CAVU Café: Royboy’s Prose & Cons

*Note: The views expressed in CAVU Café: Royboy’s Prose & Cons blog are those solely of the writer and are not necessarily shared by the Aviation Suppliers Association or the Association’s staff, members, or Board of Directors.

   About Roy Resto

AIRLINES: Now Is The Time To Choose Lessors Who Accommodate PMA And DER Repairs

The fact that airline operating expenses have recently risen is well published, and led by major factors such as fuel and labor which historically have accounted for the biggest portion of operating expenses. Closely on the heels of fuel and labor are the expenses for maintenance, repair, and overhaul (MRO) of which the cost of parts, repairs, and overhaul have risen disproportionately compared to common economic indices such as Inflation and the Consumer Price Index. I wrote about this likely phenomenon in an article titled “Airline Maintenance Costs Will Go Up” at this link:

Directly contributing to this atmosphere are many OEMs who continue to wield their monopolistic positions in the manufacturing and MRO marketplaces. This has been carefully heralded in the article above which points further to other supporting articles. High prices, parts shortages, and long lead times; is the industry sitting back idly licking their wounds or are there any countermeasures in play?

Yes, the emerging countermeasures at play include the following:

• Use of PMA alternative parts

• Use of non-OEM repairs such as DER Repairs (Designated Engineering Representative)

• Use of parts from disassembled aircraft, engines, and APUs (Auxiliary Power Units)

• Use of owner produced parts

I have noticed a quiet increase in the use of owner produced parts as operators develop efficient and approved methods to implement this alternative. Similarly, disassembly of aircraft, engines, and APUs is rising in popularity thanks in part to the championing efforts of AFRA, the Aircraft Fleet Recycling Association (see On the other hand, it continues to be surprising that PMA and non-OEM repairs such as DER Repairs have not accelerated for these clearly airworthy and approved solutions. By the way, MARPA, the Modification and Replacement Parts Association continues to be a staunch industry advocate for PMA parts (see

The key question to ask regarding the apparent sluggish growth of PMA and DER Repairs is y tho, since the industry is clearly clamoring for more PMA and DER repairs as reflected in the article ‘MRO Americas: “Unprecedented PMA and DER Demand”' 1. It appears that a key impediment to this comes from the Leasing firms (the Lessors). You’d be forgiven if you were surprised that Lessors can wield this type of influence but consider that approximately 50% of aircraft and 80% of engines are owned by Lessors, and these numbers are growing. Since it is the Lessors that own these assets, they can dictate the terms of the leases to the operators, and this includes restrictions on the use of PMA and DER repairs (non-OEM repairs).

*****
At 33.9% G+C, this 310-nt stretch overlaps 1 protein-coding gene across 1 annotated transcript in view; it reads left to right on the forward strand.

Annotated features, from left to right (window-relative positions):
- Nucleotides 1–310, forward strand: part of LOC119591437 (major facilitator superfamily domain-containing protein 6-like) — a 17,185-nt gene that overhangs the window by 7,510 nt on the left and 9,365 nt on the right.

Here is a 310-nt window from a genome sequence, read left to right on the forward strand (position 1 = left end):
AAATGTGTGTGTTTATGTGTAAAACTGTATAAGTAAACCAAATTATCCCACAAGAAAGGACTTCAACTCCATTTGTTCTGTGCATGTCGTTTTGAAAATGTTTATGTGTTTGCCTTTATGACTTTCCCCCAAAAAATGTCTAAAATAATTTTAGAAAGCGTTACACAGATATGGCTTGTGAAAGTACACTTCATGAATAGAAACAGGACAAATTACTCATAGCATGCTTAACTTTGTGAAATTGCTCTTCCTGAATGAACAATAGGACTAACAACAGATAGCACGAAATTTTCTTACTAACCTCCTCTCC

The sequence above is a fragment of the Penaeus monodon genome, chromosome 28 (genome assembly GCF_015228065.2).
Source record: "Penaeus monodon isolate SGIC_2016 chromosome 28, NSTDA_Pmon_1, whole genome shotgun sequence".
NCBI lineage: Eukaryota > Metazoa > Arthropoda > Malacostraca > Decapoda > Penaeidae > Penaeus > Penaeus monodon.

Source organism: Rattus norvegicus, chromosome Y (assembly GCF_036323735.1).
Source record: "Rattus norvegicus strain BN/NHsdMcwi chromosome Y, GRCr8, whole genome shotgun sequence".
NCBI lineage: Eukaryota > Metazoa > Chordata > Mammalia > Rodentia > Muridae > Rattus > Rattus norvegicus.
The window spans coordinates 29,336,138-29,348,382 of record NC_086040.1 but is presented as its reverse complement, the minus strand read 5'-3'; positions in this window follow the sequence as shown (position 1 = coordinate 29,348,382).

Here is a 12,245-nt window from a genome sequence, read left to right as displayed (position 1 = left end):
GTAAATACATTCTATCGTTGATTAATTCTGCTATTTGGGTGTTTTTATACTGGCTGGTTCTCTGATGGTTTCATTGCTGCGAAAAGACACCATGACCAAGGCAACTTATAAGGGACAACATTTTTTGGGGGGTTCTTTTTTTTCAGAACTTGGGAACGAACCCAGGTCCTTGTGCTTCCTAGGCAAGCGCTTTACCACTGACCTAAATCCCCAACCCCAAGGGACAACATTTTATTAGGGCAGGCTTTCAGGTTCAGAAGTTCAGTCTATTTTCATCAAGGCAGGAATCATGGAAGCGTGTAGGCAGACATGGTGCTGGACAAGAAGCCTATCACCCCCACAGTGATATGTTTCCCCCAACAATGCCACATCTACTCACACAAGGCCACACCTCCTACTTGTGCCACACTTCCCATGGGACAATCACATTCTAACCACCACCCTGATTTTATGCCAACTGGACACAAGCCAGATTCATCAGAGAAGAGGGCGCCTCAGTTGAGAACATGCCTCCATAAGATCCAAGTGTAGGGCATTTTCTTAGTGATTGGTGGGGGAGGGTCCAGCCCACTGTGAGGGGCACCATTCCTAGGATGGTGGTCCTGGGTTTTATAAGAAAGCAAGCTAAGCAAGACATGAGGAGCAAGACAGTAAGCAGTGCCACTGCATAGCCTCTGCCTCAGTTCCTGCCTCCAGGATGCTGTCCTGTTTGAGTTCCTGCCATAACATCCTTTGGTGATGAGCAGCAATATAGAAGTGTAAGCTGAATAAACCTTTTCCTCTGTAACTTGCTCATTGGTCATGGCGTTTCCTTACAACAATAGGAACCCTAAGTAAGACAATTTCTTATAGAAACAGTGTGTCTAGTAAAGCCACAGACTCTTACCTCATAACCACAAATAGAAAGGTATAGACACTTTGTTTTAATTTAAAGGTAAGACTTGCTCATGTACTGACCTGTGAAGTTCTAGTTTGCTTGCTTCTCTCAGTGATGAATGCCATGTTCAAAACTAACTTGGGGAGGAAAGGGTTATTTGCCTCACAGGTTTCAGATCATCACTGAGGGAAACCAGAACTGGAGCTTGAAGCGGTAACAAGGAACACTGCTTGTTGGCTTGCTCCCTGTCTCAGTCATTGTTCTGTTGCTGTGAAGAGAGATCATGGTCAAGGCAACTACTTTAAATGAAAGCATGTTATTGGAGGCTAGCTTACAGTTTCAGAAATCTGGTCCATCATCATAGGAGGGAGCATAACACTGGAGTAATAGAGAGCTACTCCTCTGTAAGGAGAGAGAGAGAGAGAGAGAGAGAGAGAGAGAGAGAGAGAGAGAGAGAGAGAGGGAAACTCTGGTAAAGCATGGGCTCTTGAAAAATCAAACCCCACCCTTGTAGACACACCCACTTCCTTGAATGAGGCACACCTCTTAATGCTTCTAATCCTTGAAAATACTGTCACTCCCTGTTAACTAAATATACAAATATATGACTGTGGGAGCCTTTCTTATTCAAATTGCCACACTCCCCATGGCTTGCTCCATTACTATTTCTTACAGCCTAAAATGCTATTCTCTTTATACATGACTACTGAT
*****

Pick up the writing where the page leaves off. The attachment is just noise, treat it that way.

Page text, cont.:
Leasing companies and their spokespersons have come to have an impressive dominant influence on the industry because they literally own the majority of aircraft and engines being flown by airlines. Consider this growth for just aircraft2:

In fact, ‘Even with the COVID-19 pandemic, the aircraft leasing market has found a way to keep growing. The latest report called “Global Aircraft Leasing Market (By Aircraft Type & Region): Insights & Forecast with Potential Impact of COVID-19 (2022-2026)” shows an expected growth at a CAGR of 7.8% during the period spanning from 2022 to 2026, with the global aircraft leasing market forecasted to reach $247.41 billion in 2026’ 3.

All of this begs the question, why are there restrictions on PMA and DER repairs? When asked, the common comeback is that use of PMA and DER repairs lessens the resale or redelivery value of the asset. I researched and asked for the quantitative data supporting this and guess what? Crickets. In the absence of quantitative data and analysis, the idea that these practices will affect resale and redelivery values makes it a perception, not a fact. There, I said it and I meant it.

We must have clearly established in our minds that for operators, the use of PMA and DER Repairs represents opportunities to mitigate rising MRO costs. A recent article ‘The DNA of PMA & non-OEM repairs and cost savings’4 summarizes this very well. So, if this is clearly the case, what can airlines do?

• Choose lessors who will accommodate PMA and non-OEM repairs. Due to the aforementioned financial attractiveness of the Leasing market, there has never been more numbers of lessors available. Globally there are 153 lessors3, and the list is growing. It is my opinion that the number is greater than those 153 cited since I’m not convinced that the list covers smaller sized lessors with limited portfolios. Nonetheless, this represents a considerable choice for lessees; include the availability to use PMA and non-OEM repairs in your decision-making process.

• Renegotiate existing agreements. “Recently carriers such as American Airlines, Delta Airlines, and Copa Airlines have reportedly ditched lessor no-PMA clauses and covenents”4.

It’s my firm belief that with the increased competitiveness among lessors it’s just a matter of time before lessors and lessees come to terms with this. This would be a win-win for both.

Over ‘n out

Roy ‘Royboy’ Resto




4 The DNA of PMA and non-OEM Repairs and cost savings; Aircraft Commerce; Issue No. 145; December 2022 / January 2023; page 23

Posted By Jeanne Meade | 6/1/2023 9:55:36 PM

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